United Airways is closely selling supersonic passenger journey

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Boom supersonic / United

The return of supersonic passenger travel took a significant step forward this week after United Airlines announced it would buy 15 aircraft from Boom Supersonic.

The agreement between the two companies provides for United to purchase 15 of Boom’s Overture aircraft still under development, as long as the high-speed jet meets specific safety, operational and sustainability requirements. United, which also has the option to purchase an additional 35 Overture aircraft at a later date, plans to put the aircraft into commercial service in 2029.

Introducing United’s supersonic fleet. @United will purchase up to 50 Overture aircraft and operate the fleet on 100% sustainable aviation fuels. https://t.co/zVG2aMCVKx #BoomSupersonic pic.twitter.com/kg9eoFT2Ww

– Boom Supersonic (@boomaero) June 3, 2021

Colorado-based Boom has yet to build a working version of Overture, though a smaller prototype called the XB-1 was unveiled last October and is slated to make its maiden flight later this year.

Overture is said to carry up to 75 passengers and fly at speeds of Mach-1.7. That’s a little over 1,300 mph, or twice as fast as today’s fastest commercial airliners.

That means that Overture can fly from Newark to London in three and a half hours, Newark to Frankfurt in four hours, and San Francisco to Tokyo in six hours, for example.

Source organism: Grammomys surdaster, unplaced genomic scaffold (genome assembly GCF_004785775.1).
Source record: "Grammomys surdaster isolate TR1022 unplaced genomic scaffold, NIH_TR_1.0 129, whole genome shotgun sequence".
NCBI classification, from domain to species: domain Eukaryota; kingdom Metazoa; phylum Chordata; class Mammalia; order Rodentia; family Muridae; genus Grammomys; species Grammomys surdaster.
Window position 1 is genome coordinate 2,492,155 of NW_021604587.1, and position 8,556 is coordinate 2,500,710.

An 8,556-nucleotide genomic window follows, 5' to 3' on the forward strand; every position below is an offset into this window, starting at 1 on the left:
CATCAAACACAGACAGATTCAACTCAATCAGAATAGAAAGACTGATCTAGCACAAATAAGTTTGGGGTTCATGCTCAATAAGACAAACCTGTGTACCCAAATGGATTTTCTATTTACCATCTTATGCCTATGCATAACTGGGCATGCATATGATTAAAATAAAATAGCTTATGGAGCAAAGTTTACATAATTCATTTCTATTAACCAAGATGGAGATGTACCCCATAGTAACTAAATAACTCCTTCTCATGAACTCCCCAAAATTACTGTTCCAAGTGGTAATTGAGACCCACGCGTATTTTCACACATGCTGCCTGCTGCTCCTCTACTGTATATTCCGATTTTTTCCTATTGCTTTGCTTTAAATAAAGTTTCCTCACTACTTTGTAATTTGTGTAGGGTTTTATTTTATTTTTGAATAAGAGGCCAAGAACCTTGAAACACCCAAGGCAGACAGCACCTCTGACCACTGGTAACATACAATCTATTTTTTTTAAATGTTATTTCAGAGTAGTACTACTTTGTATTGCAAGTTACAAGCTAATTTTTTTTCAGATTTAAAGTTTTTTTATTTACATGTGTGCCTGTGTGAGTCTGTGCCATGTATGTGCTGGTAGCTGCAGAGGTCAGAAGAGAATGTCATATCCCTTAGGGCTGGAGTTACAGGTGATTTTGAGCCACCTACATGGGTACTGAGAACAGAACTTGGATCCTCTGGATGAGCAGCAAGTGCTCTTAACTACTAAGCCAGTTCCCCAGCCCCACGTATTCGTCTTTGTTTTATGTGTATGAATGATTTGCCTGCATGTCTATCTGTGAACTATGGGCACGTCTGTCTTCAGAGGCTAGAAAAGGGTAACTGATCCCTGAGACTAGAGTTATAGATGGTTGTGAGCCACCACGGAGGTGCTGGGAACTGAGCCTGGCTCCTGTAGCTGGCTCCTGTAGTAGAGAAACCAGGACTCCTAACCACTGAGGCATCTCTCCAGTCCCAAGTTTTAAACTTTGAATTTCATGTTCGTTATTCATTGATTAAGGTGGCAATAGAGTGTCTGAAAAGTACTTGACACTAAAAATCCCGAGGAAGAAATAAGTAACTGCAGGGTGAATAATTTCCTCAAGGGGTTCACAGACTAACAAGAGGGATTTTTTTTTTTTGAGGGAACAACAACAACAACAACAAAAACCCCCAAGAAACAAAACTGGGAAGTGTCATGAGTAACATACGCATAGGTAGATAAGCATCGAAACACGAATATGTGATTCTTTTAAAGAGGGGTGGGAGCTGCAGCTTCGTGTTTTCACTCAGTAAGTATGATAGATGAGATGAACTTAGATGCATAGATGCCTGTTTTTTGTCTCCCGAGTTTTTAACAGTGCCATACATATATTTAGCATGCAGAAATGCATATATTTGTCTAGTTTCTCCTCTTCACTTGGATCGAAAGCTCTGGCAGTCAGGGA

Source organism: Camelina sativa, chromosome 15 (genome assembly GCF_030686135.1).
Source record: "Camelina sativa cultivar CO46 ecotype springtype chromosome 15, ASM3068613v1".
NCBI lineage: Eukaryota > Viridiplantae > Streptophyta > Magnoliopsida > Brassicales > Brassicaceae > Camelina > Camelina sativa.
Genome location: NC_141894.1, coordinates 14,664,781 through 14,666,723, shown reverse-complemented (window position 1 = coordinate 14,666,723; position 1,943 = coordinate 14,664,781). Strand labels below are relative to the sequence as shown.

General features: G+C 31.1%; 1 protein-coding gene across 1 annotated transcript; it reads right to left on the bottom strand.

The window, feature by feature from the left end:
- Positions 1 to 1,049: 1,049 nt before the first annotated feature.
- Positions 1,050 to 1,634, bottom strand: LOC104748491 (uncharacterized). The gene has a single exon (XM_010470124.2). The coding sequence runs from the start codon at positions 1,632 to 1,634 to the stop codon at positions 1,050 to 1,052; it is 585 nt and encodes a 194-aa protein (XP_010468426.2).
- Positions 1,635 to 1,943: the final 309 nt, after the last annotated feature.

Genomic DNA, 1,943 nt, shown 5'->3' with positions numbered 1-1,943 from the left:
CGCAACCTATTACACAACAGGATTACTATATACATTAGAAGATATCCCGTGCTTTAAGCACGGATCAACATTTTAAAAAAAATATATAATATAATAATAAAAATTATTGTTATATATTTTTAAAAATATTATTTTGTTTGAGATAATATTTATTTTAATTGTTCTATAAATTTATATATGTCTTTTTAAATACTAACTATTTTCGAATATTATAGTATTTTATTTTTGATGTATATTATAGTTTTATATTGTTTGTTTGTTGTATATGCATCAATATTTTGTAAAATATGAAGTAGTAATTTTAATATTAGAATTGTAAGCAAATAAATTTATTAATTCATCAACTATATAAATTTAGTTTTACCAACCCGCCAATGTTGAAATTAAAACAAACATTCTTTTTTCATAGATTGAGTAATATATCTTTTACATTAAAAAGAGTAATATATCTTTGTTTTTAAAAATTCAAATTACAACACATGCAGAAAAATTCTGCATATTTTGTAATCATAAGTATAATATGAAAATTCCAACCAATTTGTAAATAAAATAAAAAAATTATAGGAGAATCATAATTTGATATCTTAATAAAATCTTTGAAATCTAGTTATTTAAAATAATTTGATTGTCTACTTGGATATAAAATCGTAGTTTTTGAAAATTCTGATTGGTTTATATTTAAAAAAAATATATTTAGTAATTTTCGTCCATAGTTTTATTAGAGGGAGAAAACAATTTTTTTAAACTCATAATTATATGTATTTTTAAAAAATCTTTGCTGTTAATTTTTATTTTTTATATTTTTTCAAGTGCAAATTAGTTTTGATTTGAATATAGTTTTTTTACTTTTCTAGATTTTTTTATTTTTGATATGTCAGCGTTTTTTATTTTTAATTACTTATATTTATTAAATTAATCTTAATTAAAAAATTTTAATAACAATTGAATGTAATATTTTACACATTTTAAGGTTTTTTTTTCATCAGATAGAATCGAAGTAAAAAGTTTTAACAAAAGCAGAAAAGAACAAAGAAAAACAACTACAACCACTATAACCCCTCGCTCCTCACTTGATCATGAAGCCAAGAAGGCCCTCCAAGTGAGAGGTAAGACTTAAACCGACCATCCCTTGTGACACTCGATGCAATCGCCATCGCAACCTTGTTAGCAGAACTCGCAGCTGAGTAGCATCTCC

Given the environmental impact of aviation, Boom aims for Overture to become the first large airliner to be net carbon-free and optimized to run on 100% sustainable aviation fuel.

“An outstanding flight experience”

“United continues on its journey to build a more innovative, sustainable airline, and today’s technological advances are making it possible to include supersonic aircraft,” said Scott Kirby, United CEO, in the announcement this week. “Boom’s vision for the future of commercial aviation, combined with the world’s most robust route network in the industry, will give business and leisure travelers access to an outstanding flight experience.”

Blake Scholl, founder and CEO of Boom Supersonic, said the two companies share a common goal of “uniting the world safely and sustainably”. Scholl added, “At twice the speed, United passengers will experience all the benefits of personal life, from deeper, more productive business relationships to longer, more relaxed vacations to destinations far away.”

United isn’t the first major airline to show interest in Boom’s technology. Japan Airlines and the British Virgin Group have already signed contracts for a total of 30 Overture jets.

With this latest deal, Boom seeks to launch the first supersonic passenger service since Concorde’s last commercial flight in 2003, but it’s likely that routes will be limited for the next generation of supersonic aircraft. This is because many countries prohibit jets from flying faster than the speed of sound to prevent the annoying sonic boom. In other words, Overture may be restricted to coastal airports, with flights going over the ocean rather than inland.

Ticket prices can also be out of reach for many travelers. While airlines will have the final say, Boom expects airlines to be able to offer fares at business class prices – much more expensive than coach seats.

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